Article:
I tend to think that I don’t really know what I’m doing with Twitter, and I’m an extremely long way removed from the major league ‘twitterati’.
Nevertheless, I agreed to be interviewed, not least because I was keen to hear more about the research project, and mindful of potential connections or overlaps of interest that might emerge through having the conversation. I wasn’t disappointed. Aside from anything else, it was interesting to be on the other side of the voice recorder for once – there’s a lot to learn from being interviewed rather than doing the interviewing.
Answering questions on my use of Twitter, the role it plays in my professional life, my personal life, and the connections between my use of Twitter and the community in which I live made me think about all these things in a particularly reflective way.
I was asked questions relating to how I use Twitter to provide information to other people, to organise debate and discussion, to gather support and interest and to portray sentiment in relation to various local issues, concerns and events. Like I’ve said, I don’t really think of myself as someone who really knows how to use Twitter to great effect, so it was curious for me to discover that I had at least something to say in relation to each of these lines of questioning.
On one level, Twitter has facilitated the democratisation of news creation, information sharing and agenda setting. On another, it does little to engage, empower or enable members of society who are, in various ways, isolated or marginalised.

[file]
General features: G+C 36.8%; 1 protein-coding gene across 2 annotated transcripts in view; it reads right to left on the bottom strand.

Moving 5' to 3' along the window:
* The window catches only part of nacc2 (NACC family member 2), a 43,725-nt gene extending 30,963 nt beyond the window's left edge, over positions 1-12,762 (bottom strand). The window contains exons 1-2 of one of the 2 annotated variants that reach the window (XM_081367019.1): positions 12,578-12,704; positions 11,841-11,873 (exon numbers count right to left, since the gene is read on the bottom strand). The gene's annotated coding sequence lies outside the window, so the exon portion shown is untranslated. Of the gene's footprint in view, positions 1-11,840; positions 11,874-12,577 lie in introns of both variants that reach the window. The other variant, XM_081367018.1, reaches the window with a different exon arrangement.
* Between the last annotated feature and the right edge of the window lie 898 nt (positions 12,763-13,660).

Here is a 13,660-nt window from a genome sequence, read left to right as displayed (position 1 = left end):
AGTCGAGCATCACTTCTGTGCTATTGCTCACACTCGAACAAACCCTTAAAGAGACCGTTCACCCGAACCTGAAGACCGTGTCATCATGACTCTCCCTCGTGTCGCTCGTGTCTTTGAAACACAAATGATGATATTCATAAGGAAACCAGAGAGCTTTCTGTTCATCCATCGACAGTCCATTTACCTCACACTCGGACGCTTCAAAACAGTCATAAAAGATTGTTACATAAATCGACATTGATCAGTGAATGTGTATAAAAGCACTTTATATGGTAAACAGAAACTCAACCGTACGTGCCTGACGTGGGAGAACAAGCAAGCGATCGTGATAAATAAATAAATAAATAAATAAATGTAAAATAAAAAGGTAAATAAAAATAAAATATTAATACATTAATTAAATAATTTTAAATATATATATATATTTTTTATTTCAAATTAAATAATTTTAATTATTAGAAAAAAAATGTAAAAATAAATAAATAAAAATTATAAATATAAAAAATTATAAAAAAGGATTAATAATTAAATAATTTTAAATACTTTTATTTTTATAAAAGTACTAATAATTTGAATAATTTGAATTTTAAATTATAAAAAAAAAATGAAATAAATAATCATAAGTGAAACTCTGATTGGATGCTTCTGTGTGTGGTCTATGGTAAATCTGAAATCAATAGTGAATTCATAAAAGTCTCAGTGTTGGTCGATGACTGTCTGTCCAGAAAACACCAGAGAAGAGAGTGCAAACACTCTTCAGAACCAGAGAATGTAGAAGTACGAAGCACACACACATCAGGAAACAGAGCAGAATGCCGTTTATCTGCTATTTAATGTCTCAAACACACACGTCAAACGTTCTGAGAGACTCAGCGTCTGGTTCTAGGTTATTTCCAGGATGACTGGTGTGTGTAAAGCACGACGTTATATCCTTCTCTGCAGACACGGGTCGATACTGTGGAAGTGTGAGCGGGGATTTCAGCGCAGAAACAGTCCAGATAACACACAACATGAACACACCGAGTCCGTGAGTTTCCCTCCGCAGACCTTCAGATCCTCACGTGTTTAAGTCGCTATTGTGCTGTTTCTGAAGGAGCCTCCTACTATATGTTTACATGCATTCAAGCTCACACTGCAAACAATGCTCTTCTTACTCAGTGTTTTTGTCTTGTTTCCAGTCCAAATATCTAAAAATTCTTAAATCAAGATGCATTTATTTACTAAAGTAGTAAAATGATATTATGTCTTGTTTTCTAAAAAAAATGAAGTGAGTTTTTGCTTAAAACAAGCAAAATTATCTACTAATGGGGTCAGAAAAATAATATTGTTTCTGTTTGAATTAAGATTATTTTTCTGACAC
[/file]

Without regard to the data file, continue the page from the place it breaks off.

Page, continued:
In answering the questions, I began to give examples and the discussion turned to the inclusiveness or otherwise of the Twittersphere. On one level, Twitter has facilitated the democratisation of news creation, information sharing and agenda setting. On another, it does little to engage, empower or enable some members of society who are, in various ways, isolated or marginalised. Aside from those members of society who do not have access to an internet enabled device, there are those for whom Twitter simply doesn’t appeal. It isn’t everyone’s cup of tea, and why should it be?
My interviewer mentioned one member of the community forum she’d interviewed who was deeply negative, resistant, and unable to see any potential benefits of using social media to engage with the local community. We talked about professionals such as teachers, nurses and social workers, whose day jobs are are structured in such a way as to make it very difficult to be tweeting all the time alongside doing the job.
They may also already be part of existing communication networks that they are used to and that work well for them, or they may feel that using Twitter is a quasi-work activity that they’d rather not get involved in after hours. There’s the public bodies for whom it is very difficult to use Twitter in the organic, instantaneous way that it needs to be used because of the need to adhere to policies and have all public communication formally approved and signed off. And there are people for whom Twitter is confusing, off-putting, boring or simply not their medium of choice
I’m sure I’m not the first person to suggest that Twitter is a sort of bubble – a group of relatively similar people talking to each other about the things that matter to them. It is easy, when you’re part of that bubble, to imagine that all the important voices are being heard, that anyone who wants to be included in the debate will be. It’s also easy to feel – if you find yourself amidst a storm of retweets – as though you’re really making a difference, that the important people are listening and that you’re at the heart of the action.